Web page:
Let’s look at this whole idea in a slightly different way. You wan to run a game? Congratulations! YOU’RE GOD. Now, one of your players just picked up the Sword of All Best Killingness Ever. So you check your rule books and you see that the Sword of All Best Killingness Ever has a strange quality. In an odd echo of its creator’s eccentricities, it makes its wielder increasingly obsessed with belly button lint. Anyone who actually kills something with the Sword of All Best Killingness Ever needs to make some very difficult dice rolls. The player, once excited and eager, now wonders why anyone would even bother with such an item. Questions like this are dead giveaways that you’re dealing with a balance ARSE. But if a player has nothing to slow him down, how can GOD handle such a situation? Amazingly enough, GOD has many options:

Option #1: Pile on the minis. This is where I coined the phrase “ten more orks on the table”. If the player or players can wade through armies, throw armies at them. Regardless of power or level, sheer numbers will always make players nervous. Plus, large long fights still manage to wear down resources and hit points.

Option #2: Employ variety. Just as in the above method, but also remember to put a wide variety of skills and powers at your disposal. Some powers and combination of powers can be very effective force multipliers.

Option #3: Make the powerful fight themselves. At its simplest, reskin the player characters and make the group fight itself. More generally, powerful people attract powerful attention. If their reputation precedes them in the game world, anyone going against them will employ the best means possible to stop them. You can follow this up with Option #3A: Make the powerful fight people MORE powerful than themselves.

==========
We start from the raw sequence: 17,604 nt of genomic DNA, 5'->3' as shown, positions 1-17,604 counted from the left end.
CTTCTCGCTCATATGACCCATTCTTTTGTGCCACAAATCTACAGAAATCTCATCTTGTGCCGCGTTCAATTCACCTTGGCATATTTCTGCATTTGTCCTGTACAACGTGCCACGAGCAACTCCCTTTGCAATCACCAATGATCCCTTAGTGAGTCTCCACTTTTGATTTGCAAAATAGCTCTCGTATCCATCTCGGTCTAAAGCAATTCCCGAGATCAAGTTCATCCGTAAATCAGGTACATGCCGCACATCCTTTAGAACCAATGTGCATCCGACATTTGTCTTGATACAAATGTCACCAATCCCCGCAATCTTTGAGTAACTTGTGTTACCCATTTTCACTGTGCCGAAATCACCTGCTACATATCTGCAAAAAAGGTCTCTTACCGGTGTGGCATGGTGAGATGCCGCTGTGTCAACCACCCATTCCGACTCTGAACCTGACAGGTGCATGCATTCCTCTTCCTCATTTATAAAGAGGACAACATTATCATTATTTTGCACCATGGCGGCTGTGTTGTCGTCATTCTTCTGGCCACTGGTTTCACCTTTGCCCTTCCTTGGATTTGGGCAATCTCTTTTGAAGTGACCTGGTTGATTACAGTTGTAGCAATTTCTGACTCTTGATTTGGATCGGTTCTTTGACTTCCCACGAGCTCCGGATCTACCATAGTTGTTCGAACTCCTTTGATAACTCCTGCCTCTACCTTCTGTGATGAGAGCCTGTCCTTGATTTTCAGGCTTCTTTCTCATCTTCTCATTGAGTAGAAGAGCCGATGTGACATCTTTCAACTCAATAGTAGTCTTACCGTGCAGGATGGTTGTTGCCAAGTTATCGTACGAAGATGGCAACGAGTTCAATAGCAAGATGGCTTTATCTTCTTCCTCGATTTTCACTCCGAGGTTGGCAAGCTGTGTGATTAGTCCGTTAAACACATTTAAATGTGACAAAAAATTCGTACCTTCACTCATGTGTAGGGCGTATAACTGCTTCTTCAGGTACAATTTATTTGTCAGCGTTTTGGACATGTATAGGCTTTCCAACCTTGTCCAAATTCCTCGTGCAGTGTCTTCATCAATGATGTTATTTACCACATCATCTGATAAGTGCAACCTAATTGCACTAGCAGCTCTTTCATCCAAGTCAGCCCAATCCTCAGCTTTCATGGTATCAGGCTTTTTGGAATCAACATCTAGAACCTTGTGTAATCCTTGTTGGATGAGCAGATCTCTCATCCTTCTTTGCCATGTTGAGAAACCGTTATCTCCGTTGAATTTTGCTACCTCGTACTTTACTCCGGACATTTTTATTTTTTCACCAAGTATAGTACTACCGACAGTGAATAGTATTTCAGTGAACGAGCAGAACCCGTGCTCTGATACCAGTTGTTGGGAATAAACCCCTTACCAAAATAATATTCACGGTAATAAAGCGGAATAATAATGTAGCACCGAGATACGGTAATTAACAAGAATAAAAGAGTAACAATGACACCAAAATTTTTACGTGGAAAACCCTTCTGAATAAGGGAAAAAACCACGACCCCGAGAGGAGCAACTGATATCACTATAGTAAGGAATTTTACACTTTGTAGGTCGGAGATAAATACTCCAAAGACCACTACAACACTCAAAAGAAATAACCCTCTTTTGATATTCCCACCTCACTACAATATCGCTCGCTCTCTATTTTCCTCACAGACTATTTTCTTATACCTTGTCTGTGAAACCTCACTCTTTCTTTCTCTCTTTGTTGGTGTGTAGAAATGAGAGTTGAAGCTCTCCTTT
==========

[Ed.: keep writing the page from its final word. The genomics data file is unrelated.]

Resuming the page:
Option #4: Play to “win.” If your players are so powerful they’re causing a ruckus, put the fear of GOD into them by genuinely playing to kill them. Not maliciously, of course. Just don’t hold back. Don’t fudge the big damage rolls. Play your enemies as smart as possible. Have your monsters swallow them whole if that’s what they can do. Make breaking and theft attempts on the “game breaking” items. It’s not a good fight if no one breaks a sweat.

Option #5: Turn the entire world against them. Make the environment itself an antagonist. You can do this in the form of set pieces, like outside moving trains, factory floors, or some place with intricate platforms. Or you can just tun the environment against the player. For example, while running an old D6 Star Wars game, the group’s insanely powerful Jedi was inside a city building when demolition charges went off. He had to escape as the building was collapsing into rubble.

In the real world, technology is developed and used because it gives us a decisive advantage. And in war, these advantages determine battles, but not campaigns. In World War II, German equipment was superior. In Vietnam, American equipment was superior. In both cases, adaptations were made by the opposing armies which offset these advantages. If you adapt to a powerful group, as opposed to trying to lame them out with “balance,” you’re forced to make your games more creative. Your players get to enjoy all their mega powers and gadgets, and don’t feel cheated if they still can’t win.

So let them have the big gun. Let them have the big power. Let them do what they will. You’re controlling an entire universe. Whatever your players are doing, you can do better.

And you always have ten more orks…